5. Ice

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'St. Nicholas? As in Santa Clause?' Freddie asked after a momentary silence. He felt for his head, wondering if he had bumped it during the storm. His mind thought of all the times he fell, but he was always protected by a cushion of snow. Never did he actually bang his head.

'Yes, my boy. Santa Clause,' Nora repeated. She strolled over to a cabinet and opened it. Freddie leaned over to see what she had pulled out. It was a blanket, and she nodded to the people nearest him. 'Take his coat off and see if his clothes are damp. He will most likely catch a cold now.'

'I don't get colds,' Freddie protested, but allowed the strangers to take off his coat. As his last arm slipped out from the sleeve, he stopped them. 'Wait!' he said. He put his hand in one of the pockets, and then the other. The gravity of his face indicated the plummeting of his heart. 'No! No, no no!'

'What's wrong?' said the woman sitting next to him.

'My... my snowflake! It's gone!' Freddie cried with a tremor breaking his voice. His eyes filled up instantly. 'I'm so sorry...'

'You've lost your snowflake?' Nora asked as she set the blanket next to him on the armrest.

'It... it was given to me. It was a present.'

'Who gave it to you?'

Freddie paused. 'A friend.' His crying calmed as he thought about what he said. It stunned him, his own words. He couldn't find the courage to say the words out loud – his boyfriend. Unless he really was just a friend now.

Nora shattered the silence. 'I'm sure you will find it, but first you really need to get warm. I have a full bath upstairs that I was about to go into. It will take me a while to cook a hot dinner for you, though, and I may have to rummage around to find some pyjamas, but...'

The man standing behind the couch spoke up, 'I have plenty of pyjamas that will fit him. My son won't miss them.'

'And I can get a hot Christmas dinner from the local market for you,' one of the women said. 'Saves you the time and it should be ready for Freddie when he gets out of the bath.'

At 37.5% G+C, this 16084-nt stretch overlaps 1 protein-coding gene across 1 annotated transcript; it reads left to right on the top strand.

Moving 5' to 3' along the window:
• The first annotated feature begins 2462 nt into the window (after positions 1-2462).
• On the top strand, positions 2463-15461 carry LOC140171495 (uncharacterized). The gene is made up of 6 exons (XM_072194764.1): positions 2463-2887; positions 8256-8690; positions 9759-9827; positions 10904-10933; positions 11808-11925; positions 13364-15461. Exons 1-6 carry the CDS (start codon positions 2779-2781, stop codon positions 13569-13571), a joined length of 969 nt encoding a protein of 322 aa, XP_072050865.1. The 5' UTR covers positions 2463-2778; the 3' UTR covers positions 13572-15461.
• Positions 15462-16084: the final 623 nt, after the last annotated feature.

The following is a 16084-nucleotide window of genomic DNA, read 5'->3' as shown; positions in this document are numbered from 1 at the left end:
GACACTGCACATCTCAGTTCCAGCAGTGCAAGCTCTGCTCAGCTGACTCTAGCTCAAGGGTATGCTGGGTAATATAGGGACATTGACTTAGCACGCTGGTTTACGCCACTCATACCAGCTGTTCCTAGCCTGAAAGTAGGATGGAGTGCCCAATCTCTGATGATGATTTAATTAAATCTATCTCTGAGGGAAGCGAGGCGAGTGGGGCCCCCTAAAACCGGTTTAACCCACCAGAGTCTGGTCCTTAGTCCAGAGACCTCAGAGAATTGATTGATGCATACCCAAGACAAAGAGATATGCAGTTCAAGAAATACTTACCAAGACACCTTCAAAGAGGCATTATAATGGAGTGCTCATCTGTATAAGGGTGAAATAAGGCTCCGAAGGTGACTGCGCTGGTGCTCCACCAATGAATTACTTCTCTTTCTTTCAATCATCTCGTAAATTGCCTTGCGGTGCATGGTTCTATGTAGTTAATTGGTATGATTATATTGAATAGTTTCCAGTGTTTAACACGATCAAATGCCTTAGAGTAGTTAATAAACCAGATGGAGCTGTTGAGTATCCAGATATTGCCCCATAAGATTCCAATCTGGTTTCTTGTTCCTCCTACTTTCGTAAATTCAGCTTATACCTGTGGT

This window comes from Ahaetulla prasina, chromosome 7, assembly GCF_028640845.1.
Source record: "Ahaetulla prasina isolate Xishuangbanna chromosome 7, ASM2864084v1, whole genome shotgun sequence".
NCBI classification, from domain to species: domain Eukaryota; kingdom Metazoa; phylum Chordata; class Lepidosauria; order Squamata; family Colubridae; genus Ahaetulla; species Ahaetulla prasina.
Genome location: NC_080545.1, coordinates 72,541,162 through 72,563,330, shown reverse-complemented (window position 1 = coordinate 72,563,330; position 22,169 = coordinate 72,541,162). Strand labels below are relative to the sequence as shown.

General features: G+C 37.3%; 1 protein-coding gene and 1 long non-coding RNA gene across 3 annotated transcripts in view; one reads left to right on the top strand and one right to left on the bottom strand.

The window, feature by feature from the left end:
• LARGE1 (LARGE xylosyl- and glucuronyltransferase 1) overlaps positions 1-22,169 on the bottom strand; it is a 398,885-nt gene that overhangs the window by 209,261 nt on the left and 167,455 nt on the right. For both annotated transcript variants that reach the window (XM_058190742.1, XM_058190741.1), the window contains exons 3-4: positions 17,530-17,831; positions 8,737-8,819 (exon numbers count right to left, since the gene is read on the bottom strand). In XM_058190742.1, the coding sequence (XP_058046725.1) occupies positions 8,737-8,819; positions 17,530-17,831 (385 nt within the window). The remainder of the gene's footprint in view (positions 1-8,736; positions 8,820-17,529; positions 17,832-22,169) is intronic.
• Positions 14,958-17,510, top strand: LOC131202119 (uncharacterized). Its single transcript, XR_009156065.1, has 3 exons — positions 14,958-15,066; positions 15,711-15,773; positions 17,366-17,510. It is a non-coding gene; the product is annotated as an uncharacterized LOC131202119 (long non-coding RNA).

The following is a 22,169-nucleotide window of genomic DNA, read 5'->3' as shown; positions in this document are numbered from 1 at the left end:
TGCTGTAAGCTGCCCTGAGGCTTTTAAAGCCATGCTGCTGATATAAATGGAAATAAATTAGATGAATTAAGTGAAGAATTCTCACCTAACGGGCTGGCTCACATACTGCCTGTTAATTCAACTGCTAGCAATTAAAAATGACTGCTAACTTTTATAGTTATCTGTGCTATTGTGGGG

Freddie looked around at all of them. Their smiling faces looked back at him, and his heart was overwhelmed with their genuine hospitality. 'You don't need to make a fuss over me,' he said in a timid voice. 'Thank you so much, I really appreciate it.'

One of the women rubbed his knee. 'You just get warmed up. We will be right back with everything you need.'

Before the strangers could leave, Freddie called after them, 'You wouldn't mind bringing back some of that gingerbread I could smell earlier, would you? I would be ever so grateful.'

Nora helped Freddie up and said, 'Why don't we make our own when you come out of the bath and get changed? We have some things to discuss.'

Freddie worried she might scold him about running away. Her eyes looked down on him, almost in disappointment. He nodded and then waved goodbye to his saviours.

Nora helped him to the upstairs landing and into the bathroom. Freddie bathed and changed into the pyjamas the kind man had given him. They were a couple of sizes too big for him, but the extra room proved comfortable.

He departed the steam-filled bathroom and made his way through the upstairs landing. He passed one of the visitors in the hallway, and despite the late hour, he was dressed in a jumper, jacket and scarf.

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